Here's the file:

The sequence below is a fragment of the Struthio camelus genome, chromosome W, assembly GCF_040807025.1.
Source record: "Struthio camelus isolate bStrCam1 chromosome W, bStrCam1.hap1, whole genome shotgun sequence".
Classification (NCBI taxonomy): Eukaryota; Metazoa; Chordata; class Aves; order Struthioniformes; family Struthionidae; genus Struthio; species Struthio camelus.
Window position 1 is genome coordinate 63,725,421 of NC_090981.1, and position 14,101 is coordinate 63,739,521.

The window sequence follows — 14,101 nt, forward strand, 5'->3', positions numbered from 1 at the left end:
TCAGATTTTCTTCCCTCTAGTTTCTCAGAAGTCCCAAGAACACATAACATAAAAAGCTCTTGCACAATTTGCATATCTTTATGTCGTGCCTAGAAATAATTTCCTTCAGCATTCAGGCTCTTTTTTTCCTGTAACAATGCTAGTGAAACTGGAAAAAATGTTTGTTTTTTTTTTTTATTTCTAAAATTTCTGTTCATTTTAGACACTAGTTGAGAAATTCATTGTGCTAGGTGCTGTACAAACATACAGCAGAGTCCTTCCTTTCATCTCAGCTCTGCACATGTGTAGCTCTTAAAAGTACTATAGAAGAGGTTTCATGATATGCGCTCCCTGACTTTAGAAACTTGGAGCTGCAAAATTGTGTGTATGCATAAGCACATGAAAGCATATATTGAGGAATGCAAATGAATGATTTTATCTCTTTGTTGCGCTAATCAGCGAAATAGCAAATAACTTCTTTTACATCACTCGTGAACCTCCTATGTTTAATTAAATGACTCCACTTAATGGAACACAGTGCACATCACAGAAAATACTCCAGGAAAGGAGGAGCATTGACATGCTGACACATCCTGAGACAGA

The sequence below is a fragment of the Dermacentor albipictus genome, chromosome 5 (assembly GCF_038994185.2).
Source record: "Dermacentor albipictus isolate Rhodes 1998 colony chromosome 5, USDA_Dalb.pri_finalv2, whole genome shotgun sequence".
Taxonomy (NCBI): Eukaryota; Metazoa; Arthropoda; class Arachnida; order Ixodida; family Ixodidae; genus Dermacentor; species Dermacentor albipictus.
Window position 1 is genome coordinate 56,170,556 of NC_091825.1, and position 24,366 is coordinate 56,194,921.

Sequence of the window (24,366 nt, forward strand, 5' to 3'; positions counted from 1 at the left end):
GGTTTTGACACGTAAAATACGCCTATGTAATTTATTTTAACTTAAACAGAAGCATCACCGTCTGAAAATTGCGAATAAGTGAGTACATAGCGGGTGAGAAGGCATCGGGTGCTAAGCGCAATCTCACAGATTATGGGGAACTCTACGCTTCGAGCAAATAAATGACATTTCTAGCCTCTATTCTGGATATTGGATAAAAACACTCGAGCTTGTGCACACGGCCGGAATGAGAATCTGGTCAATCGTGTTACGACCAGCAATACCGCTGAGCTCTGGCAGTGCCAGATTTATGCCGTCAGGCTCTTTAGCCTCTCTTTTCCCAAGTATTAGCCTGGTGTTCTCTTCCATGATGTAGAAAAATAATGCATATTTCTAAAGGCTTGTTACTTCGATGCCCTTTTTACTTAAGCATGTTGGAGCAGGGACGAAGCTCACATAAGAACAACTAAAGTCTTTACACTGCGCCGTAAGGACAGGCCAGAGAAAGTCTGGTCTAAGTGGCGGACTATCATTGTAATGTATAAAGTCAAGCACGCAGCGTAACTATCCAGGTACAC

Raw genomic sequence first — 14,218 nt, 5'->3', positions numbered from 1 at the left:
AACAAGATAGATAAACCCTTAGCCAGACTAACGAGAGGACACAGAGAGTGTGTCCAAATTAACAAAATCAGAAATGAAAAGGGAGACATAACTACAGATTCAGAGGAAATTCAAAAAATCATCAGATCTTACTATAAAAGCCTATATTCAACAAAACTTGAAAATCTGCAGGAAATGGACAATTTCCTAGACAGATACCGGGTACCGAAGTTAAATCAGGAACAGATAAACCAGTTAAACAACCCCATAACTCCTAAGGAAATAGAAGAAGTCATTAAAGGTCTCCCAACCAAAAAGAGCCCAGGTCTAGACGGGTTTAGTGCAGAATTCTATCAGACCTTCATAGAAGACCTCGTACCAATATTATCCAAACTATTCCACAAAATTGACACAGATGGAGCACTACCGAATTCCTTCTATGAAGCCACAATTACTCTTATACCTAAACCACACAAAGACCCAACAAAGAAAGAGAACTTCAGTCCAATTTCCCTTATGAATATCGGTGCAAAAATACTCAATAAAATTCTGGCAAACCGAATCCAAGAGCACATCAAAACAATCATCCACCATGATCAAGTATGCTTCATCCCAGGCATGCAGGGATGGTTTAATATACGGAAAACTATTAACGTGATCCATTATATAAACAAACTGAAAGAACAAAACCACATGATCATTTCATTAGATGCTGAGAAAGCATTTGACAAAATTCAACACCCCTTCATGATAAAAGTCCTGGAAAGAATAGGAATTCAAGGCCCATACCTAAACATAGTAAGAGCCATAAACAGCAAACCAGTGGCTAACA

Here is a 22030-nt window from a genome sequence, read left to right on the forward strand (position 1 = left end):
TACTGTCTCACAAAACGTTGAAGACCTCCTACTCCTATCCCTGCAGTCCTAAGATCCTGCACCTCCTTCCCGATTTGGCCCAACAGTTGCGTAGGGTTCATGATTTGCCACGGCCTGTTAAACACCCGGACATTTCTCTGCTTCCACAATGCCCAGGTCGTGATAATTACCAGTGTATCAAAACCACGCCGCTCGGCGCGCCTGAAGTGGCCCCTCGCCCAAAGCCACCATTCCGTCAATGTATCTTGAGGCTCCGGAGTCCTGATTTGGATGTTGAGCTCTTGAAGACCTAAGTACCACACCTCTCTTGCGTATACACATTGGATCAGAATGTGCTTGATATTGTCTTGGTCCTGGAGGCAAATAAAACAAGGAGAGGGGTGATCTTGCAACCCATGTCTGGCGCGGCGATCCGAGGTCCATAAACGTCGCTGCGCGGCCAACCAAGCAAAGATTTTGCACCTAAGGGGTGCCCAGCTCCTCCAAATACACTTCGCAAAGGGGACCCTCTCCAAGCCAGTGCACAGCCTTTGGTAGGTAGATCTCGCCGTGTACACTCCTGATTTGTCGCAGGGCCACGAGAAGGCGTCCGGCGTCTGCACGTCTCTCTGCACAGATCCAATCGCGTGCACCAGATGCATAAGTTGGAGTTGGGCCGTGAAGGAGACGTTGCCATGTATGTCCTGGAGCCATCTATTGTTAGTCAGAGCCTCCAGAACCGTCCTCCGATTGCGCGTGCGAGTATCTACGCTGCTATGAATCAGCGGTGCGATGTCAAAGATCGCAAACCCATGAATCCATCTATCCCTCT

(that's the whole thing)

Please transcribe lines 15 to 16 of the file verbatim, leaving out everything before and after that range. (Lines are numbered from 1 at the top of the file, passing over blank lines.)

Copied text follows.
Here is a 22030-nt window from a genome sequence, read left to right on the forward strand (position 1 = left end):
TACTGTCTCACAAAACGTTGAAGACCTCCTACTCCTATCCCTGCAGTCCTAAGATCCTGCACCTCCTTCCCGATTTGGCCCAACAGTTGCGTAGGGTTCATGATTTGCCACGGCCTGTTAAACACCCGGACATTTCTCTGCTTCCACAATGCCCAGGTCGTGATAATTACCAGTGTATCAAAACCACGCCGCTCGGCGCGCCTGAAGTGGCCCCTCGCCCAAAGCCACCATTCCGTCAATGTATCTTGAGGCTCCGGAGTCCTGATTTGGATGTTGAGCTCTTGAAGACCTAAGTACCACACCTCTCTTGCGTATACACATTGGATCAGAATGTGCTTGATATTGTCTTGGTCCTGGAGGCAAATAAAACAAGGAGAGGGGTGATCTTGCAACCCATGTCTGGCGCGGCGATCCGAGGTCCATAAACGTCGCTGCGCGGCCAACCAAGCAAAGATTTTGCACCTAAGGGGTGCCCAGCTCCTCCAAATACACTTCGCAAAGGGGACCCTCTCCAAGCCAGTGCACAGCCTTTGGTAGGTAGATCTCGCCGTGTACACTCCTGATTTGTCGCAGGGCCACGAGAAGGCGTCCGGCGTCTGCACGTCTCTCTGCACAGATCCAATCGCGTGCACCAGATGCATAAGTTGGAGTTGGGCCGTGAAGGAGACGTTGCCATGTATGTCCTGGAGCCATCTATTGTTAGTCAGAGCCTCCAGAACCGTCCTCCGATTGCGCGTGCGAGTATCTACGCTGCTATGAATCAGCGGTGCGATGTCAAAGATCGCAAACCCATGAATCCATCTATCCCTCT